Japan still has lessons to learn from Fukushima if it is to convince the public about nuclear energy.
The nuclear disaster that followed the March 2011 tsunami in Japan uncovered serious flaws in the country’s nuclear-safety regulations. Japan learned its lesson: it started putting a premium on safety, and is doing everything it can to assure a wary public that similar mistakes will not be made again. Well, that was the hope. Two recent revelations show that it could still do much more.
The country’s Nuclear Regulation Authority (NRA) was set up to right the wrongs of the previous regulatory infrastructure. One of its first tasks was to draw up new safety standards for reactor operations. The NRA formed an investigation team of six experts, which held its first meeting on 25 October. The team is expected to submit its report in time for the NRA to put the standards up for public comment in the spring and to make them law in July 2013.
Last week, Japanese media reported that four of those experts have received regular stipends or one-time grants from the nuclear industry. Nuclear engineer Akio Yamamoto of Nagoya University, for example, has received at least ¥50,000 (US$630) over the past three years from each of three companies related to nuclear energy, including Nuclear Engineering, a firm in Osaka that is affiliated with Kansai Electric Power. Although there is no suggestion that Yamamoto has done anything wrong, he also received some ¥27 million in grants from eight nuclear-energy companies during that period, as well as an undisclosed amount from Mitsubishi Heavy Industries, which builds reactors.
An NRA spokesman defended the team’s composition, arguing that the report will be used only as a reference for the five NRA commissioners who will ultimately decide on the policy. (Those commissioners do not have similar ties with industry.) If the NRA had tried to rule out everyone with any connection to the industry when choosing the experts, the spokesman said, it would have run out of people.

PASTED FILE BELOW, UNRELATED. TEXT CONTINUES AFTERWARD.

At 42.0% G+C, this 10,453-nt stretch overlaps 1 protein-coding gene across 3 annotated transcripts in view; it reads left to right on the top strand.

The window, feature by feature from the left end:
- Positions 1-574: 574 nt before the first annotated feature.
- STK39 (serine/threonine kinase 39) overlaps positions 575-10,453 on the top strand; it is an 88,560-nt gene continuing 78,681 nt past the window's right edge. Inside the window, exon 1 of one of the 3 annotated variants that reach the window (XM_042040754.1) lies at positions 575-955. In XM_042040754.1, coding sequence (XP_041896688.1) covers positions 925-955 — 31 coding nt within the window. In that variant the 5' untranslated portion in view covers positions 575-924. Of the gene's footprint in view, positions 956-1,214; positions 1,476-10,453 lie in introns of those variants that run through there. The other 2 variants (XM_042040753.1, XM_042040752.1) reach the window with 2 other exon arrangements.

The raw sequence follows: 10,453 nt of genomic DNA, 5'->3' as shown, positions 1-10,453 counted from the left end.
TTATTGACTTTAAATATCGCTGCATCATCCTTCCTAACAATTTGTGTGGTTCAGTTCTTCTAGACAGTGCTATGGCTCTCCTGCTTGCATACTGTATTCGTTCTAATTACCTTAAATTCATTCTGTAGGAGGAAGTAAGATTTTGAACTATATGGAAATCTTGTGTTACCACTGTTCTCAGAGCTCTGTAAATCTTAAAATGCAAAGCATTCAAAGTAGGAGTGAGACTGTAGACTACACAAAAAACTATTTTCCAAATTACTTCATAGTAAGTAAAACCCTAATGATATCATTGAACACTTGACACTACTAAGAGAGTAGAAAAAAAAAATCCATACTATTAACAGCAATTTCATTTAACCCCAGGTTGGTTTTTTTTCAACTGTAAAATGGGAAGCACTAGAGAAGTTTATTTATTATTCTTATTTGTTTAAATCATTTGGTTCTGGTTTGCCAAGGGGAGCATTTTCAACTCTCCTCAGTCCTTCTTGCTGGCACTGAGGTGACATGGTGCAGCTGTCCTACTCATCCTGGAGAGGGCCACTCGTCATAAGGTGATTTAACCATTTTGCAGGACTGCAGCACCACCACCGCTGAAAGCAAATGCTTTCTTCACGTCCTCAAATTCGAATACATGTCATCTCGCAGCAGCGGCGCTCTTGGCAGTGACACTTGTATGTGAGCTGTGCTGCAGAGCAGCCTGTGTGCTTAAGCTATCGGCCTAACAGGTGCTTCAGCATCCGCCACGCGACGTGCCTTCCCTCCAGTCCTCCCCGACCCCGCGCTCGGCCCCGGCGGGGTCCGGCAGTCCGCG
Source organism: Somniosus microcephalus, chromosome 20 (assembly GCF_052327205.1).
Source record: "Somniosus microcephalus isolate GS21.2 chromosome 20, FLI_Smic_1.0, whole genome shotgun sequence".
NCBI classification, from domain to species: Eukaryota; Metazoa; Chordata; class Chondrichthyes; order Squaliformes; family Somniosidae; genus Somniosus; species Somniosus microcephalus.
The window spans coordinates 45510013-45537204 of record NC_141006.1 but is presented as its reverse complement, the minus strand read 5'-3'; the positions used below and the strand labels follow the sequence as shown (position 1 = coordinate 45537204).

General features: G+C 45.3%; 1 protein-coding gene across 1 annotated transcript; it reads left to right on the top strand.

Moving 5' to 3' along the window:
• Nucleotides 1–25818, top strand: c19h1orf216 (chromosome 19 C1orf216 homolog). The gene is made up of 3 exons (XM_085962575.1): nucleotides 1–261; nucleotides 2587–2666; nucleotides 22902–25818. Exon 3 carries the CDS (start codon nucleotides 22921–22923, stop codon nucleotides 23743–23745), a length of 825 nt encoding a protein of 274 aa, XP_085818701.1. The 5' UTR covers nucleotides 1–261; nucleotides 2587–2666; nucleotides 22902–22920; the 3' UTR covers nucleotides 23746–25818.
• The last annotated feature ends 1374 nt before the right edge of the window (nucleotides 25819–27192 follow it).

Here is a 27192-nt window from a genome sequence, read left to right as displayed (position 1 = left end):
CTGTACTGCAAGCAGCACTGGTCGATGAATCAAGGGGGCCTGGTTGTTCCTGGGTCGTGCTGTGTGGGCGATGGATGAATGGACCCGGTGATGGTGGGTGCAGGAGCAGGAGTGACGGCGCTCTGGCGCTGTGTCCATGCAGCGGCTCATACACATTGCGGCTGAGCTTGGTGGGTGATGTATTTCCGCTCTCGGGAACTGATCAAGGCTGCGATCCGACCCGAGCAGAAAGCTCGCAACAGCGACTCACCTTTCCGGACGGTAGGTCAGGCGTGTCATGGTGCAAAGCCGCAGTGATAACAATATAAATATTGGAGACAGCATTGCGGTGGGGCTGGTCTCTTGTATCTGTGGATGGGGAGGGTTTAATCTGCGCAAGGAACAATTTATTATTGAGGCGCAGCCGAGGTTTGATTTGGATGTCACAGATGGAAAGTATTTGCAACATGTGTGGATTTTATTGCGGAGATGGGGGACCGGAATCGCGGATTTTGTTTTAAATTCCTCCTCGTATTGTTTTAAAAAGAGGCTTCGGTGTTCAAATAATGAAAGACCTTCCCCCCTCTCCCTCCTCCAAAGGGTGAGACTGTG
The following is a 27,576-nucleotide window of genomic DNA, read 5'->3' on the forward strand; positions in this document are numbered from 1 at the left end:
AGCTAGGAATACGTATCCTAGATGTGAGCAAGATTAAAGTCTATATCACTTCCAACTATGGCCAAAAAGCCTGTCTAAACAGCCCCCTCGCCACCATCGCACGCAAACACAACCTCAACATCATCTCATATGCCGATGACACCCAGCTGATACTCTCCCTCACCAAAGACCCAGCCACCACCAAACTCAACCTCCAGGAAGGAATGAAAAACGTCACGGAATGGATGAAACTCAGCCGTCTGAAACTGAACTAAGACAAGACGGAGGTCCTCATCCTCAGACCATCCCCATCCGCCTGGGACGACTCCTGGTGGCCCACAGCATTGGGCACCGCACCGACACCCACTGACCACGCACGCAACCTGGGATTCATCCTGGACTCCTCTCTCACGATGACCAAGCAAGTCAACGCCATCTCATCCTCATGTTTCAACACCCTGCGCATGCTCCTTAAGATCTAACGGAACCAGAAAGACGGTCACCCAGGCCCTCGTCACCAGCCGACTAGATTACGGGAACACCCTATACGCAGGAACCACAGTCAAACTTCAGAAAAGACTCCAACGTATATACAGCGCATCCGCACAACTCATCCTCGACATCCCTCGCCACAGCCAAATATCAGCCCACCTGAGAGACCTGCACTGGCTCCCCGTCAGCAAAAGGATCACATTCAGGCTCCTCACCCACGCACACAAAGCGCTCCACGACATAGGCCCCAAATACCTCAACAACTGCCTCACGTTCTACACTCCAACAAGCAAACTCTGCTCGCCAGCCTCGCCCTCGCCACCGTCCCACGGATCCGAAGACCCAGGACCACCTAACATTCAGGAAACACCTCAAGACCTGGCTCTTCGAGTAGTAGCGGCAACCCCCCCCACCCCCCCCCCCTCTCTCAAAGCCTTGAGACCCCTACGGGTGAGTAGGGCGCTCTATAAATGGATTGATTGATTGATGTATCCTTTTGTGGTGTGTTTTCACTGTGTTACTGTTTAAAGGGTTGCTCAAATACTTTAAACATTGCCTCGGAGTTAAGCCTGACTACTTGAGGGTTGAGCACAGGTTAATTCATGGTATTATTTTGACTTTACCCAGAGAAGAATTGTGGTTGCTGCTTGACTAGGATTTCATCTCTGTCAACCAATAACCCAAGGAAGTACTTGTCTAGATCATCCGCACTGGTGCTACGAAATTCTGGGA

These are fair points, and the fact that the team members had to disclose their contributions at all was a laudable nod to transparency. But playing down the importance of the report by saying it will just be used as a reference is unconvincing.
Much of the uproar over the handling of the Fukushima disaster came from the public perception that conflicts of interests led regulators, who were too tightly tied to the nuclear industry, to favour cost-savings over safety. The NRA, created in large part as an answer to that criticism, has itself been lambasted for moving many staff from the old regulatory structure to the new organization, including its head, Shunichi Tanaka. It seems that Japanese policy-makers, despite the many public demonstrations, still haven’t got to grips with the tendency for conflicts of interest to lead to bad decisions and, even if they don’t, to breed mistrust.
Japan was supposed to emerge with a new respect for reactor safety.
Similarly troubling is the rush with which the government reopened two of the country’s shuttered nuclear reactors in July without fully evaluating the seismology of the ground beneath. Last week, at its second meeting, a subcommittee of the NRA could not confirm whether a fault line running under a seawater-intake channel — used to cool the reactors in an emergency — is active.
At stake is whether the fault is a landslide fault or a more dangerous, deeper tectonic one. The NRA has ordered Kansai Electric, the plant’s operator, to dig trenches to investigate the geology more thoroughly. That should take less than two months, but existing facilities at the plant are in the way, making it much more complicated — and expensive.
Even if the risk from that fault is trivial, as many think, critics point out that the threat of shaking from nearby faults, the potential size of a tsunami and the possibility of structural defects like those found at Fukushima have not been adequately characterized.
Large sectors of the public opposed the reactor restarts with demonstrations of a fervour not seen in Japan in decades. The country had already proved that it could get by, at least in the short term, with no nuclear power. Some scientists had pointed out the uncertainty over the seismic fault, and suggested how to deal with it, before the reactors were restarted. Japan was supposed to emerge from the Fukushima crisis with a new respect for reactor safety and better awareness of the need to convince people of that safety. It hasn’t made a very good start.
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A shaky restart. Nature 491, 301–302 (2012). https://doi.org/10.1038/491301b